How Does Video Conferencing Work?
Describing a Video Conference can be as basic as an IP address -to-IP address connection and as complex as fully-immersive Telepresence with a musical score, a full data presentation, and full-heighted conference participants. It is somewhere in the middle that most Video Conferences fall, and so this is the imagery I will use.
It is incredibly important to note that there is no complicated call initiation with Video Conferencing systems because they are ever-on, unless you turn them off. Like a voice-only telephone, Video Conferencing systems are perpetually available for incoming and outgoing video calls. You can choose to set your system to auto-answer incoming calls or to manually accept incoming calls.
If you are using a desktop-based system – such as with the Polycom m100, or a monitor-based system – such as with the Cisco EX90, your computer peripherals are the functioning interface with the Video Conferencing software. If you are using a hardware codec – such as with the LifeSize Room 220, you have options for accessing the Video Conferencing software. Interfacing devices include a remote, a phone, an LCD screen, and your iPhone. Each manufacturer varies, and some offer more than one choice.
Each potential Video Conference participant will have access to Video Conferencing software that will interpret the data back and forth. Some of the software is hosted, as is the LifeSize Connections client, some is desktop-based, such as the Polycom m100, and some is housed in a piece of hardware, also referred-to as a codec, such as the Cisco Quick Set SX20. No matter the method of interpretation, the data is transmitted over the internet. At each end of the data transmission, the software will encode to send and decode to receive – thus the term codec.
With multiple locations involved, the participants must consider the hurdles of firewall and NAT traversal. Quick side note – a firewall and NAT traversal are protective layers in a network to protect your hardware (and data) from outside threats. Some Video Conferencing avenues have built-in firewall traversal – such as the Polycom HDX series room-based systems, while other systems offer hardware-based firewall traversal – such as the LifeSize Transit. If you are using a system that does not have built-in firewall traversal, such as the LifeSize Passport, you can open ports in your firewall (on both ends) to allow for video data to pass freely from one system to another. It sounds complicated, and step-by – step instructions are included with each system.
This is a term heard frequently when discussing Video Conferencing. A system that is Standards-Based is one that uses the same set of communication rules as defined by the International Telecommunications Union (ITU) to guarantee interoperability with other systems by the same and other manufacturers. These rules include the use of both SIP and H.323 to connect video calls.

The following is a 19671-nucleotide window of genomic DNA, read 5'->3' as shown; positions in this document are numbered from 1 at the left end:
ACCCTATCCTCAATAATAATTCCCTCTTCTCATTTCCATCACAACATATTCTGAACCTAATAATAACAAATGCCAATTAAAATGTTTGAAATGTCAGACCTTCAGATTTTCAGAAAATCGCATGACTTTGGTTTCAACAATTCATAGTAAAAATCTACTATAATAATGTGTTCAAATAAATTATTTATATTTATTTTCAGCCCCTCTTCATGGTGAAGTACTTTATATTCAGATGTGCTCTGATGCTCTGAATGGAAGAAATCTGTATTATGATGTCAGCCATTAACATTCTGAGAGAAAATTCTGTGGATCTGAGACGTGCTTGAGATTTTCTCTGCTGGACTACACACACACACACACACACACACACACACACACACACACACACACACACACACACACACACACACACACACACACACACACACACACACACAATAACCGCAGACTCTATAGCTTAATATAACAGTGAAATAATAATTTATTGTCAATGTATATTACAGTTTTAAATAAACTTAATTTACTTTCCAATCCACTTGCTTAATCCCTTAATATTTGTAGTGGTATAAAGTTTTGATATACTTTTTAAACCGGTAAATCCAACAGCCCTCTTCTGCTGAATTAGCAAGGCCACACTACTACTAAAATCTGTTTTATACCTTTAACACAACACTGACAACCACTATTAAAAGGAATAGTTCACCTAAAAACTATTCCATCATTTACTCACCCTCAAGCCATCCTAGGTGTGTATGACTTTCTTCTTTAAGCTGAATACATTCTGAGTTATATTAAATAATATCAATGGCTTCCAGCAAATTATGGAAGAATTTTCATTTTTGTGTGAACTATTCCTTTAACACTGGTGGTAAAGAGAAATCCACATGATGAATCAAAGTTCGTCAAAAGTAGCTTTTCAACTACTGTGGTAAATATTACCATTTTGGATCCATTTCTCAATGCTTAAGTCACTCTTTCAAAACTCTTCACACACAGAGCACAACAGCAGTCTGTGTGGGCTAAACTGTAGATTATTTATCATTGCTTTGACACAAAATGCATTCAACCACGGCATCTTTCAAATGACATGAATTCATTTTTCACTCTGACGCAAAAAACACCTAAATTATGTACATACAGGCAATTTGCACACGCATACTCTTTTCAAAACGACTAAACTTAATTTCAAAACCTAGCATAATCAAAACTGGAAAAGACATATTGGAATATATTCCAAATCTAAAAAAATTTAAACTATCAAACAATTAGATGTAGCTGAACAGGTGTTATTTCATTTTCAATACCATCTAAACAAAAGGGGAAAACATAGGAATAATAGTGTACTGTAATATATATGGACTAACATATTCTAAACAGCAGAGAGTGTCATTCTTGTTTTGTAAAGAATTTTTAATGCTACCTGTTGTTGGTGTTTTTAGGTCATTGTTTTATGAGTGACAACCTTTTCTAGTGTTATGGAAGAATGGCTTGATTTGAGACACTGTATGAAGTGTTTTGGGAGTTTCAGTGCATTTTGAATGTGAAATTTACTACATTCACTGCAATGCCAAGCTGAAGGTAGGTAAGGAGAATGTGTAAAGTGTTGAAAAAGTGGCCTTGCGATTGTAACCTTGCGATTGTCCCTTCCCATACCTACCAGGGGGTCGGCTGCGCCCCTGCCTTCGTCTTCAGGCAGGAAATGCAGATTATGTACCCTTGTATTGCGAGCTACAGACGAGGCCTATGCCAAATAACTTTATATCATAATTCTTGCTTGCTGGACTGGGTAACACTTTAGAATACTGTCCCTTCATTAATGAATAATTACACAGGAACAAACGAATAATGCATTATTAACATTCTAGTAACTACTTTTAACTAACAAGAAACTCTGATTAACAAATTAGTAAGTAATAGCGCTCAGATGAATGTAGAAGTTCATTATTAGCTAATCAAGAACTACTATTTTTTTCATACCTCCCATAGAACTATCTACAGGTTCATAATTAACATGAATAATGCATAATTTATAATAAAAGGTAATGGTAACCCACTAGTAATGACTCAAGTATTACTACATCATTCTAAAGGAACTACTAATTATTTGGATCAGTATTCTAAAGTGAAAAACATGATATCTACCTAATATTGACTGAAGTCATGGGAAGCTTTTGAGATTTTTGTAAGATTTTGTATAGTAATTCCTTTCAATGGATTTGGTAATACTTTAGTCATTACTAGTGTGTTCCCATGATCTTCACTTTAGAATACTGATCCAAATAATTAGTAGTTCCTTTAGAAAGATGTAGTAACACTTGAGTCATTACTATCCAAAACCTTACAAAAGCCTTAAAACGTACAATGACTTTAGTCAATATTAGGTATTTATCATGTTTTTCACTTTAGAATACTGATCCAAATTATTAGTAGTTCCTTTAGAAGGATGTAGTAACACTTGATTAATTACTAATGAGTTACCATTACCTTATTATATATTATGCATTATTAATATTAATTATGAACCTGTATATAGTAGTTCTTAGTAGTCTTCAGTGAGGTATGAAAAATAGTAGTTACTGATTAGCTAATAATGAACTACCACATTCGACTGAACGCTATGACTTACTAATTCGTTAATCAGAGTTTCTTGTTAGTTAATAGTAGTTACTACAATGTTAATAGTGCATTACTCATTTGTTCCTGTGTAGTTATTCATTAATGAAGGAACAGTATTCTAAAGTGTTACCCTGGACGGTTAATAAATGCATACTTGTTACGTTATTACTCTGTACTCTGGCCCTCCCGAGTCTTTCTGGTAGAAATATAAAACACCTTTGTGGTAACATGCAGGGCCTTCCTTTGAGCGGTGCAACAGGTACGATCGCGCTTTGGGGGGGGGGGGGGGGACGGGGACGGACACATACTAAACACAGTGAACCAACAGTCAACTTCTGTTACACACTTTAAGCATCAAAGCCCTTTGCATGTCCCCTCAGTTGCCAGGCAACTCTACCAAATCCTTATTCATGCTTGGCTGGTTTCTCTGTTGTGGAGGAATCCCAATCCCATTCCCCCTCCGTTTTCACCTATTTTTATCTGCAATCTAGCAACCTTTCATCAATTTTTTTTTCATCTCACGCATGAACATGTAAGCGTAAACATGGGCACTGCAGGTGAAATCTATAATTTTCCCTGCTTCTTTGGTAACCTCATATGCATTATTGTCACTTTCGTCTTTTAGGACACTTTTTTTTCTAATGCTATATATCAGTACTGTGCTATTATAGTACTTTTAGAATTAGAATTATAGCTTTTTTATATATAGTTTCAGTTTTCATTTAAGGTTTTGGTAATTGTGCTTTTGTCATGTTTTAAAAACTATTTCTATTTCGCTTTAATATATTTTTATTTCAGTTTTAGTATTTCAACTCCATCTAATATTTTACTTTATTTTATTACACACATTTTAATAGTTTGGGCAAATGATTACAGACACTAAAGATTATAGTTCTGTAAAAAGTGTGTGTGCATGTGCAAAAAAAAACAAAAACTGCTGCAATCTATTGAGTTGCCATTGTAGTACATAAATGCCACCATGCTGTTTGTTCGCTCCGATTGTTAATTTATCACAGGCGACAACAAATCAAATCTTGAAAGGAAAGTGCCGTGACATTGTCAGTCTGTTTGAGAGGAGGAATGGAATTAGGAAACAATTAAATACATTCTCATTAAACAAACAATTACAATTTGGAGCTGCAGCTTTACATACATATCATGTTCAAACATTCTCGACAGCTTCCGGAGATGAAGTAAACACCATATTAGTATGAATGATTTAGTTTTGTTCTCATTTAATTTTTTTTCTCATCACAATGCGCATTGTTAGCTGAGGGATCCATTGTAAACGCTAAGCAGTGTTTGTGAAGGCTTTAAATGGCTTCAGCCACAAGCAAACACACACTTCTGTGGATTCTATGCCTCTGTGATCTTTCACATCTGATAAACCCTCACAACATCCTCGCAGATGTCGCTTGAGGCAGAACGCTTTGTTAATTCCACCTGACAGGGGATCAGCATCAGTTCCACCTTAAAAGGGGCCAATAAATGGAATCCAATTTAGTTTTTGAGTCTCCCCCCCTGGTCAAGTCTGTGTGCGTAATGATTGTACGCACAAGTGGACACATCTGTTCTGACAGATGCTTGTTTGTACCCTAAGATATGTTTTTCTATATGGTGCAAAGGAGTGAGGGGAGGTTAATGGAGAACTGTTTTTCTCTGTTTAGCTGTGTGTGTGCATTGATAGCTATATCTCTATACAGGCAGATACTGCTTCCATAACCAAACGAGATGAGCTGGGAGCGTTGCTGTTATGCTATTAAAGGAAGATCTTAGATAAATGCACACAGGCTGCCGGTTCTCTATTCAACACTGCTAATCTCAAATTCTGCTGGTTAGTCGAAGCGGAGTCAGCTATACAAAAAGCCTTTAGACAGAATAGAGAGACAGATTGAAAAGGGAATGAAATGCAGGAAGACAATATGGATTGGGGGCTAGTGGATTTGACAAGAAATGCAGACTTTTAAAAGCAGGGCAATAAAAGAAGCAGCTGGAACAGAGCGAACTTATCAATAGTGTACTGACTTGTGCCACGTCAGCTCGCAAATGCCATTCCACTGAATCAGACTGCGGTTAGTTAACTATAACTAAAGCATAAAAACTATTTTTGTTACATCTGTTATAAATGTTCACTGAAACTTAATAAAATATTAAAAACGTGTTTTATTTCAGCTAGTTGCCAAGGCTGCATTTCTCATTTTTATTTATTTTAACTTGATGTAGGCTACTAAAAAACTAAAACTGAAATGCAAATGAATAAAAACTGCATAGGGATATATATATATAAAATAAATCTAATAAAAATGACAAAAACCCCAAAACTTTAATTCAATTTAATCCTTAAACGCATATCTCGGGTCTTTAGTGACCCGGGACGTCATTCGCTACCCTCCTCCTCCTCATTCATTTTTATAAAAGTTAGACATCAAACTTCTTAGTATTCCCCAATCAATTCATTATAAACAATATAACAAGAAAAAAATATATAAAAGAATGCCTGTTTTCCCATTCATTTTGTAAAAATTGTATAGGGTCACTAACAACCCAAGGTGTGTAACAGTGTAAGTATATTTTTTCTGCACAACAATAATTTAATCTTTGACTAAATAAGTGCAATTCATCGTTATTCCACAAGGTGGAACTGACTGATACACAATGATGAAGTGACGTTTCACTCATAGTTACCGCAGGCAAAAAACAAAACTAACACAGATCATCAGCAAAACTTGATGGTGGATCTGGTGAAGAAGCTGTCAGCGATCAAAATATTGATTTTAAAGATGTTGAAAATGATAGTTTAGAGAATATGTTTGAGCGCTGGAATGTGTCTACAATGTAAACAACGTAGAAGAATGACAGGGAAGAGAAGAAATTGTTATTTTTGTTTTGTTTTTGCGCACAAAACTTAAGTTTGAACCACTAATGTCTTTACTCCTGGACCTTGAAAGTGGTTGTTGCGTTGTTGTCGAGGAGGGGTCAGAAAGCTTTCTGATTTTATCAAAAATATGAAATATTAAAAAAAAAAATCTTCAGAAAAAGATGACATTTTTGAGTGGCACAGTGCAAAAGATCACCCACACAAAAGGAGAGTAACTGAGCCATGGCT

How does all that data make it back and forth and at such a low bandwidth? The magic of Video Compression makes it possible. Your codec handles the encoding and decoding – or compression and decompression – at either end.
Video is merely a series of still images played at a rate that recreates natural movement. There is an indiscernible lag in the Video Conference which is so tiny that it is not detectable. This fact allows your brilliant Video Conferencing system to detect repetitive images, such as the picture on the wall behind you, and reuse the already-sent data for encoding and decoding images instead of resending all the image data for every shot. This helps to minimize the amount of bandwidth needed for a Video Conference.
Side note – when your Video Conferencing system detects a drop in available bandwidth, it will collect extra information for use in recreating images to avoid holes in your video call.
While you are in a video call, participants can share data with the other participants through a feature creatively called Data-Sharing. If you are using a desktop-based system, you can share your desktop with the other call participants. If you are using a room-based system, you can attach an external video input – such as a computer, a DVD player, a DVR player, a VCR (yes these still exist), or an additional camera for use with a whiteboard. You can begin and end a data stream at any point during a Video Conference. All Video Conference systems can partake in data-sharing, although some require the user to purchase a license to send data.
The basics of how Video Conferencing works was a very brief and general overview. For more in-depth details of Video Conferencing topics, please take a look at our other titles including, “Types of Video Conferencing Systems,” and “Types of Video Conferencing Equipment.” Be sure to contact the experts at Video Conferencing Systems by calling 1(855) 820-8006 or by emailing